Friday, June 23, 2017

Experiments in Vegetarianism

Funny story -
I was chatting with a partner about changes and challenges and I issued an experimental edict: he'd go vegetarian for one week, a work week, 5 days. Just 5 days. Easy.
A billion text messages later, a late night munchies shopping spree, and 2 weeks of massive transition and I'm a vegetarian while my partner is pretty much a carnivore.

My experimental edict where I got to dictate the diet of someone else became deciding the diet of myself!

Being a person who doesn't like to ask others to do things she herself won't do - When I asked my partner to adopt a vegetarian diet I also adopted the same diet so I could relate 1:1 in what he was going through. During this time I was also engaged in a giant project/conference with my job, transitioning to another job, had just finished hosting company, and had been doing some major driving time.

The first day or two was fairly confusing - trying to be supportive of another person while also trying to navigate my fridge, evaluate regular go-to food choices, and reflect on my overall health was pretty disorienting.

How much meat had I actually been eating? Where were meat and animal products sneaking in to my diet? I had always considered myself a fairly "light" meat eater...until I took a look at my diet over the whole day. Turns out I had actually been consuming a LOT of meat - chicken breast and banana for breakfast, egg and avocado toast for lunch, BLTs for dinner - I certainly wasn't shy of fruits and veg, but for some reason meat was a feature in almost every meal.

By day three I had spent more time in conversation about diet than I had during college nutrition class. It was obviously not going well for my partner, but, in an odd twist, I was feeling better, less groggy, and generally upbeat about the whole thing. I liked the way I was feeling. The biggest difference between us - It had been prescribed to him, I ascribed it to myself.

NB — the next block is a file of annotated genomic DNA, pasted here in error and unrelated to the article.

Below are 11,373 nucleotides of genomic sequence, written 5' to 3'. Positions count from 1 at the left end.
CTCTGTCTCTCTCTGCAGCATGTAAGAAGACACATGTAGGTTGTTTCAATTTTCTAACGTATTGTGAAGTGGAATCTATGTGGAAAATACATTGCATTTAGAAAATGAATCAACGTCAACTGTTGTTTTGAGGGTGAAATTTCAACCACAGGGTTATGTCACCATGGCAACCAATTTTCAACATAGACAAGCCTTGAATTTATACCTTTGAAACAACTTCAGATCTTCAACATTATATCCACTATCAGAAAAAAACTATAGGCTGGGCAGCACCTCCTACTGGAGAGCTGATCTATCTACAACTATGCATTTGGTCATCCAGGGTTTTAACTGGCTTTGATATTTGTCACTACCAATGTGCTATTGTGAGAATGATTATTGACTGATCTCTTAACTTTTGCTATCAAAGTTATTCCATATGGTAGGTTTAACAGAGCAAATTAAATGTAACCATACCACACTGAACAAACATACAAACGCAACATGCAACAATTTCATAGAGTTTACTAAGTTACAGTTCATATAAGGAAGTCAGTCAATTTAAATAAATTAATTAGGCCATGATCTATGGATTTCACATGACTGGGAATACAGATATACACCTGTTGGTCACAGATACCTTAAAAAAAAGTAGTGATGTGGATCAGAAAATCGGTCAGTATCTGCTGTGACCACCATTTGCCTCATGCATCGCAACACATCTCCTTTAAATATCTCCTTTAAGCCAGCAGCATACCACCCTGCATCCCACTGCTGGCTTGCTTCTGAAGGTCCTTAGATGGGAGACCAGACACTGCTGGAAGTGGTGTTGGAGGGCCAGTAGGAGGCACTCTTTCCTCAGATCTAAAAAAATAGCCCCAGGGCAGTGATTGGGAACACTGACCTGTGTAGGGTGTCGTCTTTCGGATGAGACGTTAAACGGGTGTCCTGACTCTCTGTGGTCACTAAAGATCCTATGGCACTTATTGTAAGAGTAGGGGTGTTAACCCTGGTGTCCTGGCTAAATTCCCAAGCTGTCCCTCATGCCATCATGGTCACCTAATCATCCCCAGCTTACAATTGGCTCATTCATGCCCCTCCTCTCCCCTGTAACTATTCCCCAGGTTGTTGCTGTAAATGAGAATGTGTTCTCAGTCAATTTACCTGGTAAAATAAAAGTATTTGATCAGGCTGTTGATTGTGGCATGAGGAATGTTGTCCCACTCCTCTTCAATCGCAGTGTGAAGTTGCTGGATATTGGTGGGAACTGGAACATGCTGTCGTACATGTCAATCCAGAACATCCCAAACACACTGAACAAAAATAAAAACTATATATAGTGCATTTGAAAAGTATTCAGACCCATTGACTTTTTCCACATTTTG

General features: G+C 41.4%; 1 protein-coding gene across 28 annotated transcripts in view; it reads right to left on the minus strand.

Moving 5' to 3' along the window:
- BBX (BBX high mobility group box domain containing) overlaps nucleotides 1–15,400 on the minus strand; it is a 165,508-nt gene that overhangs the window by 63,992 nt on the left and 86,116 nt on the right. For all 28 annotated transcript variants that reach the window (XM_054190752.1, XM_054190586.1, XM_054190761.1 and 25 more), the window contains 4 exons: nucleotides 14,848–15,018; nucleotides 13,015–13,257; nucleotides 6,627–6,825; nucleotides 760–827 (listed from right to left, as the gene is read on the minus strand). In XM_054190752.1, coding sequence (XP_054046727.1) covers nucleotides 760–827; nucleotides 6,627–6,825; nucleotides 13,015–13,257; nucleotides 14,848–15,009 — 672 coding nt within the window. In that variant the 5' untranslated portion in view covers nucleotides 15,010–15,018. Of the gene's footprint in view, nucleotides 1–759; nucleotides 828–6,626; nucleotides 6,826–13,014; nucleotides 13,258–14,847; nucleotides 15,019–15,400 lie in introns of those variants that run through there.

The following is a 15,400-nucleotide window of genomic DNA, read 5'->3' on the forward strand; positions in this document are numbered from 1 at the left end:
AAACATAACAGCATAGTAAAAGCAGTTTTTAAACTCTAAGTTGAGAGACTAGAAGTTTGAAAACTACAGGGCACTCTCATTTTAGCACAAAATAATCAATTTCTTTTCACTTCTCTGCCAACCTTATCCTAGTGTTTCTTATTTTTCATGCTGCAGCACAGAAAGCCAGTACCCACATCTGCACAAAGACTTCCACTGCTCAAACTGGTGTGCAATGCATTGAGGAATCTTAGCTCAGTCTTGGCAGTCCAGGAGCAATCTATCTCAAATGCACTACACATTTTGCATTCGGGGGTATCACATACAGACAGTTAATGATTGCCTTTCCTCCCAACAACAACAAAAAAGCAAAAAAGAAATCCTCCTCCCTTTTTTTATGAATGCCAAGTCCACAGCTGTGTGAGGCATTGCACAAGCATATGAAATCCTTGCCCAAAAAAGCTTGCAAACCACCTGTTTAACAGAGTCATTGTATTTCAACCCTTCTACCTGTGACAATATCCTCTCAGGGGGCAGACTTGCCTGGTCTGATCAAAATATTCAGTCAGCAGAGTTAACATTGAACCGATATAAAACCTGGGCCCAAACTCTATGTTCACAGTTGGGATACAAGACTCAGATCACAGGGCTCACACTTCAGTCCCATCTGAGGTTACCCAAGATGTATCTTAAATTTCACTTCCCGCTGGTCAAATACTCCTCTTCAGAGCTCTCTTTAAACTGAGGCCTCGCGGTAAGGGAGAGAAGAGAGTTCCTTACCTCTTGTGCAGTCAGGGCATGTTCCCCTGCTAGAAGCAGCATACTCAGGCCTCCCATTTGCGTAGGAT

Even for me, there were some tough moments - Late night munchies where I called my husband and had a talk about what 'good' bad decisions might be, chicken parm at a company dinner, and a day where I didn't eat breakfast that almost put me in a meat-only greasy spoon - but these challenges were overcome. Late night munchies were fixed by the sushi aisle of the QFC featuring vegetarian avocado rolls and some peppered tofurky. I survived the chicken parm situation by actually looking at the chicken...really looking at it and seeing the flesh on the plate. It reminded me of the Butcher in Diablo III...eww. And the greasy spoon moment was resolved by enough will-power to go home and make myself a lunch and the resolution to make sure I prep breakfast the night before from now on.

Easy moments abound - swapping chicken for tofu in my pad see ew, grabbing an apple from the counter, making delicious faux chicken patties loaded with guac, tomato, and lettuce. I am blessed with the privilege of prior experience and experimentation when it comes to vegetarianism. I'm also gifted with a local fruit and vegetable stall where I can buy "seconds" - perfectly good fruits and vegetables at really cheap prices. These things have supported me during the transition to a plant-based diet and I'd suggest to other folks interesting in attempting this change to learn from my experience to find the things that can support them.

Tips from someone who has been there:

Stop trying to "replace" the meat. 
This sounds really simple - but ohmygosh felt like the most liberating idea. Once I gave myself permission to stop trying to replace the meat in a dish I became free to make a variety of vegetables the focus. I didn't need to buy a faux roast to make the main dish with a side of veggies...I could make the veggies the main feature!

I remember the first time I tried being a vegetarian and buying a bunch of frozen Boca burgers...After a while they got really boring. Instead of spending my time comparing my faux-meat product to a real juicy burger I should have been rocking roasted peppers, tossing brussel sprouts in orange glaze, and finding ways to make veggies, not meat substitutes, the stars of the show.